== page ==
The four opening volumes of The Last Templar adapted Raymond Khoury’s novel of the same title, and formed a satisfyingly twisting action thriller. It delved into the fate of the 13th century Knights Templar, the very foundations of Christian religion, and the steps that might be taken by the Vatican and others to preserve the status quo. The Devil’s Handiwork is the first of two albums adapting Khoury’s sequel The Templar Salvation.

Khoury decided not to mess with success and this follows the same formula. He uses the same leading characters of archaeologist Tess Chaykin and FBI agent Sam Reilly, there’s the same mixture of events in the past running parallel to events in the present, and the same idea of possible documentation that may undermine the foundations of the Vatican. The difference for this adaptation is new artist Bruno Rocco. His style is far looser than that of Miguel Lalor on the previous books, yet equally detailed and character rich. There’s a slightly greater emphasis on the past, and Rocco’s characters are suitably grubby and untrustworthy, and their settings resonate. He’s good on action sequences, but weaker when it comes to staging the long explanation scenes.

Whereas the previous Last Templar books were more or less two chronological progressions, The Devil’s Handiwork throws us into the middle of the story, as Reilly calls in a past favour at the Vatican to view some documents in its vast secret library in the company of a new colleague. It doesn’t work as planned, and Khoury’s escape method is both audacious and hilarious. It’s also highly improbable, but we are in the world of the glamorous action thriller where the improbable becomes everyday. The thread dealing with the past once again concerns something the Templars consider a treasure beyond price, and once again we don’t immediately find out what it is.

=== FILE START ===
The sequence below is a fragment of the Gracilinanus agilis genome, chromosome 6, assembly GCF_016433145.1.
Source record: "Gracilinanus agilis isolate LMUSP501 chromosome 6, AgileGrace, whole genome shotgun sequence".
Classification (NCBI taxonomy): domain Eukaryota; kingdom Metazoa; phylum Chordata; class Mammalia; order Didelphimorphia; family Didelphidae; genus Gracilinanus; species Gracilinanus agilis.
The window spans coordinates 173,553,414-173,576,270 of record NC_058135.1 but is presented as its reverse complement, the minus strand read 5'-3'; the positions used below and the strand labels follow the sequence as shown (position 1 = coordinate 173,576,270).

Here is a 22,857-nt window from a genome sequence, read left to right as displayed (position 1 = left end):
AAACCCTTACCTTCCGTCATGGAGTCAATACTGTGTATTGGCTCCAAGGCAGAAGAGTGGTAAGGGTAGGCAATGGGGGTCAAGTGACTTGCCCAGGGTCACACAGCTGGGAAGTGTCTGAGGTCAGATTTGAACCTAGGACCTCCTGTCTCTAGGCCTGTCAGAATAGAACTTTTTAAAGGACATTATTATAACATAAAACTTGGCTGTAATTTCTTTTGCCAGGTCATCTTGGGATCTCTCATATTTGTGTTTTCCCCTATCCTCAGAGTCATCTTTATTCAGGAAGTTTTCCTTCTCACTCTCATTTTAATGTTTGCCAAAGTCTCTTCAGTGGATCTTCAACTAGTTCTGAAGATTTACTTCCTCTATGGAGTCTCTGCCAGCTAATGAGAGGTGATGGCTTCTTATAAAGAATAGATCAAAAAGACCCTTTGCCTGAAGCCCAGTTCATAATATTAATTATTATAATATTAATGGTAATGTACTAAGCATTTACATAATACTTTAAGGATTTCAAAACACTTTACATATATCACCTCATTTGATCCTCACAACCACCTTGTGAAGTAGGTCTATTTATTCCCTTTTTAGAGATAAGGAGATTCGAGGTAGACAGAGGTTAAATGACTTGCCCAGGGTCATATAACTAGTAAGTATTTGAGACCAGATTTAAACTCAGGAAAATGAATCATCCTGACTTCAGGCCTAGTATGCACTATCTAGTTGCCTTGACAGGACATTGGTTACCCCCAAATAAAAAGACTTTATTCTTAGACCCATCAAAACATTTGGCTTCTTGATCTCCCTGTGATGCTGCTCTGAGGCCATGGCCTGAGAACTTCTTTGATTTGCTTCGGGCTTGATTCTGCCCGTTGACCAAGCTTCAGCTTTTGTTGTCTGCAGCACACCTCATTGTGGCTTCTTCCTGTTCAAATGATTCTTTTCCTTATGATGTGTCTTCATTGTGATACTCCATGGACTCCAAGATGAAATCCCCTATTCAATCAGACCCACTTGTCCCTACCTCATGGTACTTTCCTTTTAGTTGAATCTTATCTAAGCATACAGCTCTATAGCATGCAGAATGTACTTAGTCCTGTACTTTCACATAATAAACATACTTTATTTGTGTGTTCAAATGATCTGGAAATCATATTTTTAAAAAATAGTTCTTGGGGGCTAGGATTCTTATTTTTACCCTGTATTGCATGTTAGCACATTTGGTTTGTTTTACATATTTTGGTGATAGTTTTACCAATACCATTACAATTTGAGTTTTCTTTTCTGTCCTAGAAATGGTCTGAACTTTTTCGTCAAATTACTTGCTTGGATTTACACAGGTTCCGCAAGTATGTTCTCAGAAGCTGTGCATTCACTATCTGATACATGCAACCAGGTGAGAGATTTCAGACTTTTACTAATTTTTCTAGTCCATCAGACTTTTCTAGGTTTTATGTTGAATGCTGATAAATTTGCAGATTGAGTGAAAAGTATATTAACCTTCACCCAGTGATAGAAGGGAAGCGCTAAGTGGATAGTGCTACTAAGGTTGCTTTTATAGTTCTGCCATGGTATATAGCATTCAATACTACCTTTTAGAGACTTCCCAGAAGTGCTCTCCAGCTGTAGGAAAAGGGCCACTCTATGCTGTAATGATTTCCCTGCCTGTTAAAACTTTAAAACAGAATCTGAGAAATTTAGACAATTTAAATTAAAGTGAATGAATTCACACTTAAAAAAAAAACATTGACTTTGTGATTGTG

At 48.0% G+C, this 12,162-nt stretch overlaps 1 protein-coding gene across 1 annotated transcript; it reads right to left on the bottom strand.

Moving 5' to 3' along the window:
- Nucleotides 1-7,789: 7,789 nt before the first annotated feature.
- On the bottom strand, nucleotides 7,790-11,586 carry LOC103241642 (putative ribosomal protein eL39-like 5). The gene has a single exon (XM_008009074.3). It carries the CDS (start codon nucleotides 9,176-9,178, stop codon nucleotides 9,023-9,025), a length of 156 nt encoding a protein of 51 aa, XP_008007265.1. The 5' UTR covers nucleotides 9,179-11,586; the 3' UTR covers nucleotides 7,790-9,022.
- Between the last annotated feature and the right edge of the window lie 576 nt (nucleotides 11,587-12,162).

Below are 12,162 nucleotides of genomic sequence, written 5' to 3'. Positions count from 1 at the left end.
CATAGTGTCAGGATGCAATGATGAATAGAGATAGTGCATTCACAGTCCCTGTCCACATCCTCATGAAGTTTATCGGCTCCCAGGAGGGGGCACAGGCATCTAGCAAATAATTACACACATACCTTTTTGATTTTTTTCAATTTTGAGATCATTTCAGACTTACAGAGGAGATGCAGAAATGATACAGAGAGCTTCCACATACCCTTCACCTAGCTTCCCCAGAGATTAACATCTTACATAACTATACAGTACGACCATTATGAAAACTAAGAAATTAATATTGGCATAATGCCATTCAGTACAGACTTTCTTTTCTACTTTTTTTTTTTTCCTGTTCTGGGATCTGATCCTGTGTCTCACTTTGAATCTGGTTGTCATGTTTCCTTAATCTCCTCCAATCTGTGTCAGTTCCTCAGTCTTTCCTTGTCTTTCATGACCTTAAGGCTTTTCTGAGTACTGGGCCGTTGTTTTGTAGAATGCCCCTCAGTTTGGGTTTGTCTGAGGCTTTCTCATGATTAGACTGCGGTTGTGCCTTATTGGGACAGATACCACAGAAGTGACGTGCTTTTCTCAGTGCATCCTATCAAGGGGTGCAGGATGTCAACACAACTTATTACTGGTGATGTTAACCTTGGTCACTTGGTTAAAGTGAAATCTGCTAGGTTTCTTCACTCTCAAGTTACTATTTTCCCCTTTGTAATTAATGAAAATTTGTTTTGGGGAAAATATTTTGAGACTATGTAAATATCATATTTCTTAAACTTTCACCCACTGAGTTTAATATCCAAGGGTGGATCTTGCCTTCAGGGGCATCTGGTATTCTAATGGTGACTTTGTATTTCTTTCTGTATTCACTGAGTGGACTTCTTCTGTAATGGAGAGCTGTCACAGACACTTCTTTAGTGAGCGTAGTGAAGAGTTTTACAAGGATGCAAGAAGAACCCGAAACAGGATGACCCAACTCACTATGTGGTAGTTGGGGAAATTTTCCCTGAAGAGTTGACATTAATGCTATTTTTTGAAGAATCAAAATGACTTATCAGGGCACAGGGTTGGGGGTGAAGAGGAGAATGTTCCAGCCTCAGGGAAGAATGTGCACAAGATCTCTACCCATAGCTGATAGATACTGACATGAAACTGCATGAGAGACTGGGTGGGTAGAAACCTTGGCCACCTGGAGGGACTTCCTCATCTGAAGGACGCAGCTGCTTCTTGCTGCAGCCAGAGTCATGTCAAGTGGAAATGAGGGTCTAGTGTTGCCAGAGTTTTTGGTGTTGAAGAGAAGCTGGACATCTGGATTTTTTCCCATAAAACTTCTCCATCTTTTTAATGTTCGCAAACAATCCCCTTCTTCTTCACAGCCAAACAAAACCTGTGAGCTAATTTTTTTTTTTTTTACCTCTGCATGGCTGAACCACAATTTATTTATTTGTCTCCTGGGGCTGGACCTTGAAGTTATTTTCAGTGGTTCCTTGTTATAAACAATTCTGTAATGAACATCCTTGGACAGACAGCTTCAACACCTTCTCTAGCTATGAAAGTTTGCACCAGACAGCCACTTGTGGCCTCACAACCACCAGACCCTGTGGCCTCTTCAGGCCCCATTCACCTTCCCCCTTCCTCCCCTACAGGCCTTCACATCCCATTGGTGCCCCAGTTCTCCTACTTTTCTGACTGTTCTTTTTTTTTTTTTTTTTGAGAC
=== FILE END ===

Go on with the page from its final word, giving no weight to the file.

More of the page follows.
Khoury’s plots are complex, requiring both plenty of speculation on the part of the lead characters, and plenty of explanation about what’s happened in the past. It’s not as if the previous books were short on such sequences, and because this time the novel is contracted to two albums, this results in a fair slog, slowing down the pace considerably. It might be seen as acceptable because it gives a largely clear run for the finale in The One-Armed Knight, but that’s only if you read them together. As things stand however, despite a callous villain, it’s difficult to become as engaged in what’s too similar to the previous story.